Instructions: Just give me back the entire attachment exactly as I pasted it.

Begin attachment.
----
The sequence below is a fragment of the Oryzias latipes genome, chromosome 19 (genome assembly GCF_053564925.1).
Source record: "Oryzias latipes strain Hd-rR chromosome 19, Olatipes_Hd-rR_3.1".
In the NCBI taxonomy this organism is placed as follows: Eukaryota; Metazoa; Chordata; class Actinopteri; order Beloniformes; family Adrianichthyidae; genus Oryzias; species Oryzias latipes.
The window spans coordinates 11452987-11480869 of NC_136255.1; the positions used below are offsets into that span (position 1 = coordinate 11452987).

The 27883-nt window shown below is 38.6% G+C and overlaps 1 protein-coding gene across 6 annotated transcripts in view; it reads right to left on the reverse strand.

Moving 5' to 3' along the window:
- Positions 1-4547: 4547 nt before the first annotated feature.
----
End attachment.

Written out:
The sequence below is a fragment of the Oryzias latipes genome, chromosome 19 (genome assembly GCF_053564925.1).
Source record: "Oryzias latipes strain Hd-rR chromosome 19, Olatipes_Hd-rR_3.1".
In the NCBI taxonomy this organism is placed as follows: Eukaryota; Metazoa; Chordata; class Actinopteri; order Beloniformes; family Adrianichthyidae; genus Oryzias; species Oryzias latipes.
The window spans coordinates 11452987-11480869 of NC_136255.1; the positions used below are offsets into that span (position 1 = coordinate 11452987).

The 27883-nt window shown below is 38.6% G+C and overlaps 1 protein-coding gene across 6 annotated transcripts in view; it reads right to left on the reverse strand.

Moving 5' to 3' along the window:
- Positions 1-4547: 4547 nt before the first annotated feature.